Instagram: @nsofic

Instagram: @nsofic

It’s easy to write off beards as just a fad. Beards have become one of the central identifiers of the hipster movement, and since trends come and go, beards are bound to become an artifact, right?

Not so fast. A team of international researchers led by The University of Western Australia’s Cyril Grueter has concluded in a new paper in Evolution and Human Behaviour that men grow flamboyant whiskers to enhance their sexual attractiveness and to look more aggressive.

The paper theorizes that in big, multi-level societies, males develop more conspicuous badges that are quick signifiers of rank, attractiveness, and dominance. The striking, colorful faces and rear ends of mandrills, the elongated noses of proboscis monkey – they’re all badges that differentiate the male from the pack.

That's one competitive mandrill.

That's one competitive mandrill.

The team looked at 154 species of primates and found more of these markers in males of species where physical and social conflict were common and individual recognition was limited.

In large groups, these ornaments as easily identified calls-to-action for evaluating quality. There’s no need for such ornaments in smaller groups where everyone knows everyone else from repeated interactions.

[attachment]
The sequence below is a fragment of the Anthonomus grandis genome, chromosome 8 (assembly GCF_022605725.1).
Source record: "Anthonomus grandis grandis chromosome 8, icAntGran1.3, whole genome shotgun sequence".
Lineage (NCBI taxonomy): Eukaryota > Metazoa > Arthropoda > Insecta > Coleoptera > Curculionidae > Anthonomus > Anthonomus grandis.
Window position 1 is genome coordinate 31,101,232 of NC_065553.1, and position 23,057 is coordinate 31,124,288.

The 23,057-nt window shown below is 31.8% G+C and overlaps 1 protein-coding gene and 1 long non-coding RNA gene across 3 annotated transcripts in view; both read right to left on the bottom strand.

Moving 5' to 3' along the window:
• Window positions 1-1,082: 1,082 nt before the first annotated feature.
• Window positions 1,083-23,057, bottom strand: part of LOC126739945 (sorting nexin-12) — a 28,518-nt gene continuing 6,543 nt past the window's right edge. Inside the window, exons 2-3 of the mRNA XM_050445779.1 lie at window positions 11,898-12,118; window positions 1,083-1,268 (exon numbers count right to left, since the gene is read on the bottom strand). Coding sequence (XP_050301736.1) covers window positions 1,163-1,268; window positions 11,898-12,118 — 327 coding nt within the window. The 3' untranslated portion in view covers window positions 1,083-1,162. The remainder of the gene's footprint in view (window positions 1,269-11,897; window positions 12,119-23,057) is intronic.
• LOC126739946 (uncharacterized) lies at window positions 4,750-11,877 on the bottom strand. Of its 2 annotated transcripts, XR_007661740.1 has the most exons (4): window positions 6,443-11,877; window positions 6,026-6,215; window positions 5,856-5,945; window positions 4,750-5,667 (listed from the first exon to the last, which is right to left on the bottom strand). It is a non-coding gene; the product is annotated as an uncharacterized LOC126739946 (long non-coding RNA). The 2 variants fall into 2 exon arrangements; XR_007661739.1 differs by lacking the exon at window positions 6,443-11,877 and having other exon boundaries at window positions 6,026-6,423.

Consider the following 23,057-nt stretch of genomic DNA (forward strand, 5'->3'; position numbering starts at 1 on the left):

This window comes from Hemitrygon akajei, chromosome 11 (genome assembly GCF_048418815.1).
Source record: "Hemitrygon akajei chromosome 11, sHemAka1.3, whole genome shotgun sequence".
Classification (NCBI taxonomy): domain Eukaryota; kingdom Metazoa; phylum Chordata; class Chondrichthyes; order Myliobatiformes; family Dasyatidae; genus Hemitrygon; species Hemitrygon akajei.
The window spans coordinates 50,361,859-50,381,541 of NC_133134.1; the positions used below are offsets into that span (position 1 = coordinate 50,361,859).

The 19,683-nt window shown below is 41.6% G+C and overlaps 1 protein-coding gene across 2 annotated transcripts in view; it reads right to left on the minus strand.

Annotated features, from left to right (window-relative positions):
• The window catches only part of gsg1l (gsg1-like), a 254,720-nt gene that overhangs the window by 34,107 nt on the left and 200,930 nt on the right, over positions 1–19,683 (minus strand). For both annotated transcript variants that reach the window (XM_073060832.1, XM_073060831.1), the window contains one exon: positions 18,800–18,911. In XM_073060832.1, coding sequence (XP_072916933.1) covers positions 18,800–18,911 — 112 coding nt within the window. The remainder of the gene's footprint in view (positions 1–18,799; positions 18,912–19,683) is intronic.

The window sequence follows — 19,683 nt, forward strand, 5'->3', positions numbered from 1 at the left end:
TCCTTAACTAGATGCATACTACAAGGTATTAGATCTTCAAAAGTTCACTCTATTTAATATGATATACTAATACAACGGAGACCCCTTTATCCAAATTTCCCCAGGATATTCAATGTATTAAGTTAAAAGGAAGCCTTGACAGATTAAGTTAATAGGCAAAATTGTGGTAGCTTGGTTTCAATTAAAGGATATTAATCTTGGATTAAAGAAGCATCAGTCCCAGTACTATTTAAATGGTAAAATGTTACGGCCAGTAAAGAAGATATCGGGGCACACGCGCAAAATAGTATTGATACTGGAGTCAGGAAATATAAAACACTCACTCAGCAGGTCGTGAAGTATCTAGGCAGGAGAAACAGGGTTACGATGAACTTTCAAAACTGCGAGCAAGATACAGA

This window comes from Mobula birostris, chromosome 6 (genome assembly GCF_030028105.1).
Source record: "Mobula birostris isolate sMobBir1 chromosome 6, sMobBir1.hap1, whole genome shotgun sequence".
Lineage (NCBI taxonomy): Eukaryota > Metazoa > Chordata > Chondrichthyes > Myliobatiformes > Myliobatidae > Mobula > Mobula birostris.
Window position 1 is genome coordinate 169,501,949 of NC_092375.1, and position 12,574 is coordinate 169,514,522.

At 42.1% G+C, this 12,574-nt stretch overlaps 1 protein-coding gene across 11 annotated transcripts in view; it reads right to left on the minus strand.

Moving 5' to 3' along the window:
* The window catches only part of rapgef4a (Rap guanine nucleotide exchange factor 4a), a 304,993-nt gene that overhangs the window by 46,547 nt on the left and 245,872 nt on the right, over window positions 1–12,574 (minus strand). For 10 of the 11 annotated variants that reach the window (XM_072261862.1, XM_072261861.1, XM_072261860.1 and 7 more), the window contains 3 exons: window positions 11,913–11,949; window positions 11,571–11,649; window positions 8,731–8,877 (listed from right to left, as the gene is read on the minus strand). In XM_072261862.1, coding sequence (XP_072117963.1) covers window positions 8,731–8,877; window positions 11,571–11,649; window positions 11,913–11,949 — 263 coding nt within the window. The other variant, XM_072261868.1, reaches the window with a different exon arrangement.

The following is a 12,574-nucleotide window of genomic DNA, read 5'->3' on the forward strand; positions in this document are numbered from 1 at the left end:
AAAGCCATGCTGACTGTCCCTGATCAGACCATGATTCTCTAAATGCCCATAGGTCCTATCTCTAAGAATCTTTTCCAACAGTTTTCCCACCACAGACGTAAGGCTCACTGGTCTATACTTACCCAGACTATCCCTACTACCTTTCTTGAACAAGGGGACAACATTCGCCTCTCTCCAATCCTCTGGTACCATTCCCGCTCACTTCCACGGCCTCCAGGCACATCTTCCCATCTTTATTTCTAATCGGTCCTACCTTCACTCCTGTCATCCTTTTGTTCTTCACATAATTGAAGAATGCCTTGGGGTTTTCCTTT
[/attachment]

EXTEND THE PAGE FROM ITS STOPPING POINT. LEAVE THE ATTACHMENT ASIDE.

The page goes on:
According to Dr. Grueter, men with beards are perceived as being more masculine and dominant than barefaced men, so beards could be the result of inter-male competition.

The modern man faces competition from hundreds of competitors in the real world and exponentially more online, where the environment is especially cutthroat: popular dating Tinder application allows you to swipe left if you’re disinterested and right if you’re interested, often based off a single picture.

While we’re not saying you have to grow a beard – or keep your current one – to find your somebody, it’s true that a well-maintained beard helps you stand out, often in a good way.

We’re curious – what’s your motivation for growing a beard?